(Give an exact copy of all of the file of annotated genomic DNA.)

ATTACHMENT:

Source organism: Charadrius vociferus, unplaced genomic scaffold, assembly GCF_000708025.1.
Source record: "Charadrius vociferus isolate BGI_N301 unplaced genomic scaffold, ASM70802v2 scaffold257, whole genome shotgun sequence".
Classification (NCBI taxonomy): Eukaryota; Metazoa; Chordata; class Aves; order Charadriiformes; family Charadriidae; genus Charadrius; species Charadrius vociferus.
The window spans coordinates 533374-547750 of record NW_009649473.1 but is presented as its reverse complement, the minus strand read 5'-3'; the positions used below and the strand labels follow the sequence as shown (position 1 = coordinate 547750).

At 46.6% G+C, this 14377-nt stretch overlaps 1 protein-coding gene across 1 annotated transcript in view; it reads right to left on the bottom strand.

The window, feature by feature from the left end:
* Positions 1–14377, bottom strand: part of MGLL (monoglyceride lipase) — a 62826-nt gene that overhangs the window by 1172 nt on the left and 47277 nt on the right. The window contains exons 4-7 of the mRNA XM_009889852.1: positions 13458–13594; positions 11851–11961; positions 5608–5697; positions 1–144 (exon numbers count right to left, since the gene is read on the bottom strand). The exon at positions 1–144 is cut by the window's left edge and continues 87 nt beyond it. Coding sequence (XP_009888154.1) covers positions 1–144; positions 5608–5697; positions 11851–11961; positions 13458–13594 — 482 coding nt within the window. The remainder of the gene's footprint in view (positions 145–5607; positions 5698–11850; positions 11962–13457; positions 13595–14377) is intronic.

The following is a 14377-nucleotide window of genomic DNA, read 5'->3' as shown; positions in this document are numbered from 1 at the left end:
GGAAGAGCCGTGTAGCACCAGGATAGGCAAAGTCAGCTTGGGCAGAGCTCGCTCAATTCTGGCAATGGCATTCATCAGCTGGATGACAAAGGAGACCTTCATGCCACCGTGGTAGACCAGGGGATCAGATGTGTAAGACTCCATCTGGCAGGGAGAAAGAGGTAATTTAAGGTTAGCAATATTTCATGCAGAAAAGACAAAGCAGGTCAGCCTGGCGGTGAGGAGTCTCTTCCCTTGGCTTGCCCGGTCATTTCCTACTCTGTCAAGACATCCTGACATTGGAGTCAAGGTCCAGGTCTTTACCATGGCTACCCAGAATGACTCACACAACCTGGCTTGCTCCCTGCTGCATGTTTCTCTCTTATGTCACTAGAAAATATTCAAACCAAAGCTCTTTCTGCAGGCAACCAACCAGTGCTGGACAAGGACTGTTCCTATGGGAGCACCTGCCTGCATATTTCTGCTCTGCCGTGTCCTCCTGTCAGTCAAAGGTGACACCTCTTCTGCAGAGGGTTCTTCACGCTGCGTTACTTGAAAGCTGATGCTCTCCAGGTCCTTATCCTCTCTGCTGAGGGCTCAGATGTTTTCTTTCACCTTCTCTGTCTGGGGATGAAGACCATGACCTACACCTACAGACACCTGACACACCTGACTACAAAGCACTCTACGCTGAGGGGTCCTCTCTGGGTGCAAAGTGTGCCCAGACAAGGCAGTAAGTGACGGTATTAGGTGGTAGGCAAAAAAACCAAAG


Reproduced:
Source organism: Charadrius vociferus, unplaced genomic scaffold, assembly GCF_000708025.1.
Source record: "Charadrius vociferus isolate BGI_N301 unplaced genomic scaffold, ASM70802v2 scaffold257, whole genome shotgun sequence".
Classification (NCBI taxonomy): Eukaryota; Metazoa; Chordata; class Aves; order Charadriiformes; family Charadriidae; genus Charadrius; species Charadrius vociferus.
The window spans coordinates 533374-547750 of record NW_009649473.1 but is presented as its reverse complement, the minus strand read 5'-3'; the positions used below and the strand labels follow the sequence as shown (position 1 = coordinate 547750).

At 46.6% G+C, this 14377-nt stretch overlaps 1 protein-coding gene across 1 annotated transcript in view; it reads right to left on the bottom strand.

The window, feature by feature from the left end:
* Positions 1–14377, bottom strand: part of MGLL (monoglyceride lipase) — a 62826-nt gene that overhangs the window by 1172 nt on the left and 47277 nt on the right. The window contains exons 4-7 of the mRNA XM_009889852.1: positions 13458–13594; positions 11851–11961; positions 5608–5697; positions 1–144 (exon numbers count right to left, since the gene is read on the bottom strand). The exon at positions 1–144 is cut by the window's left edge and continues 87 nt beyond it. Coding sequence (XP_009888154.1) covers positions 1–144; positions 5608–5697; positions 11851–11961; positions 13458–13594 — 482 coding nt within the window. The remainder of the gene's footprint in view (positions 145–5607; positions 5698–11850; positions 11962–13457; positions 13595–14377) is intronic.

The following is a 14377-nucleotide window of genomic DNA, read 5'->3' as shown; positions in this document are numbered from 1 at the left end:
GGAAGAGCCGTGTAGCACCAGGATAGGCAAAGTCAGCTTGGGCAGAGCTCGCTCAATTCTGGCAATGGCATTCATCAGCTGGATGACAAAGGAGACCTTCATGCCACCGTGGTAGACCAGGGGATCAGATGTGTAAGACTCCATCTGGCAGGGAGAAAGAGGTAATTTAAGGTTAGCAATATTTCATGCAGAAAAGACAAAGCAGGTCAGCCTGGCGGTGAGGAGTCTCTTCCCTTGGCTTGCCCGGTCATTTCCTACTCTGTCAAGACATCCTGACATTGGAGTCAAGGTCCAGGTCTTTACCATGGCTACCCAGAATGACTCACACAACCTGGCTTGCTCCCTGCTGCATGTTTCTCTCTTATGTCACTAGAAAATATTCAAACCAAAGCTCTTTCTGCAGGCAACCAACCAGTGCTGGACAAGGACTGTTCCTATGGGAGCACCTGCCTGCATATTTCTGCTCTGCCGTGTCCTCCTGTCAGTCAAAGGTGACACCTCTTCTGCAGAGGGTTCTTCACGCTGCGTTACTTGAAAGCTGATGCTCTCCAGGTCCTTATCCTCTCTGCTGAGGGCTCAGATGTTTTCTTTCACCTTCTCTGTCTGGGGATGAAGACCATGACCTACACCTACAGACACCTGACACACCTGACTACAAAGCACTCTACGCTGAGGGGTCCTCTCTGGGTGCAAAGTGTGCCCAGACAAGGCAGTAAGTGACGGTATTAGGTGGTAGGCAAAAAAACCAAAG